(Bloomberg) -- Former Trump campaign aide Rick Gates deserves leniency for his “extraordinary assistance” with offshoots of Special Counsel Robert Mueller’s Russia investigation, the government told a judge just days before his sentencing.
Prosecutors said in a court filing Tuesday that they don’t oppose Gates’s request for probation. They also said that Gates deserved praise for standing up to powerful people and weathering “intense media scrutiny.” They wrote, without providing specifics, that “Gates received pressure not to cooperate with the U.S. government, including assurances of monetary assistance.”
Gates was a critical witness in Mueller’s investigation of Russian election interference. He was the star prosecution witness in the trial of his former boss Paul Manafort, who was convicted of bank and tax fraud, and he testified against Trump ally Roger Stone and former Obama White House counsel Greg Craig. Gates met with investigators more than 50 times, prosecutors said.
But prosecutors also noted Gates’s many crimes.
“Gates did not commit crimes only with Manafort,” they wrote. “On a far smaller scale, he also committed crimes on his own and for his own benefit. He failed to report more than $3 million in income on his tax returns over several years, failed to disclose his own foreign bank accounts, and stole approximately several hundred thousand dollars from Manafort’s overseas accounts.”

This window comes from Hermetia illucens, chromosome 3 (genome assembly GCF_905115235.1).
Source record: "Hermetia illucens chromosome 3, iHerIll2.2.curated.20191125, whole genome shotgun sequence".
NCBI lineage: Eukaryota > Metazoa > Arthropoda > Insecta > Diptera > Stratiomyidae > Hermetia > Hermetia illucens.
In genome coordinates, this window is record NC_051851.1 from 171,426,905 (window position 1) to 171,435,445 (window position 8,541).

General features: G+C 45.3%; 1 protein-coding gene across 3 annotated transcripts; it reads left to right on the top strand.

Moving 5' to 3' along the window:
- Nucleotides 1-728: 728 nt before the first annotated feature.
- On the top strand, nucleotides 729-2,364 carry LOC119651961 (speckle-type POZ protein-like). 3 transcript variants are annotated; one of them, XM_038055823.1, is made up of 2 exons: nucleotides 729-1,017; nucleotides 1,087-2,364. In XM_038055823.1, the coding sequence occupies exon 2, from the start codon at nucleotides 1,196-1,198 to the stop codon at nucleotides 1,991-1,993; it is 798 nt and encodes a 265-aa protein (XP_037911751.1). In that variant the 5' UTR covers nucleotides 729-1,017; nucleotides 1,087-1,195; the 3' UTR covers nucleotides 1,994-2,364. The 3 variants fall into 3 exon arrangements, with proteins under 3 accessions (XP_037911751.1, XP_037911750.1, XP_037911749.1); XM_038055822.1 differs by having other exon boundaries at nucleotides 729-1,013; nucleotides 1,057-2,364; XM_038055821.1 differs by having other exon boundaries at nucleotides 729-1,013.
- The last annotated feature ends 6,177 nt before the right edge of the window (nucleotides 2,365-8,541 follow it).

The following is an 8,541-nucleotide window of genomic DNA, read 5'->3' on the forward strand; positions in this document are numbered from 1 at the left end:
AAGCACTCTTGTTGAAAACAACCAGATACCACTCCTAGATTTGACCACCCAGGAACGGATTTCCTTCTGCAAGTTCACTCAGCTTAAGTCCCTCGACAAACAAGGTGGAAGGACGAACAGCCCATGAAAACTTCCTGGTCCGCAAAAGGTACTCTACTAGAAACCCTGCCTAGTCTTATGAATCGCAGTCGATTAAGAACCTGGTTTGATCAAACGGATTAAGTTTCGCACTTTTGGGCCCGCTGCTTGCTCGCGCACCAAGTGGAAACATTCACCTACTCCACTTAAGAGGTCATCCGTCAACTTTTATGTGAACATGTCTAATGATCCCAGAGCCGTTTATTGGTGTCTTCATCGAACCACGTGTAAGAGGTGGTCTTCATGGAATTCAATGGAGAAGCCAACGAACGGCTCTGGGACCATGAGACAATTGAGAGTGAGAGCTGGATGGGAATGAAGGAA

Gates also engaged in mortgage fraud by overstating his income, submitted false reimbursement vouchers to employers, and participated in an investment-fraud scheme with a man charged in Manhattan, they said.
Gates was Manafort’s right-hand man in his political consulting firm and worked with him for a decade before joining him on President Donald Trump’s campaign. Manafort is serving a 7 1/2-year prison sentence for financial fraud.
Indicted in 2017 with Manafort, who was Trump’s 2016 campaign chairman, Gates later pleaded guilty to conspiring with Manafort to hide their work as unregistered foreign agents and to conceal his former boss’s offshore bank accounts.
Gates’s lawyers asked U.S. District Judge Amy Berman Jackson to sentence him to probation in a late Monday court filing. He said he accepted responsibility “in every way possible.”
He will be sentenced on Dec. 17.
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(Updates with prosecutors’ praise of Gates in second paragraph)
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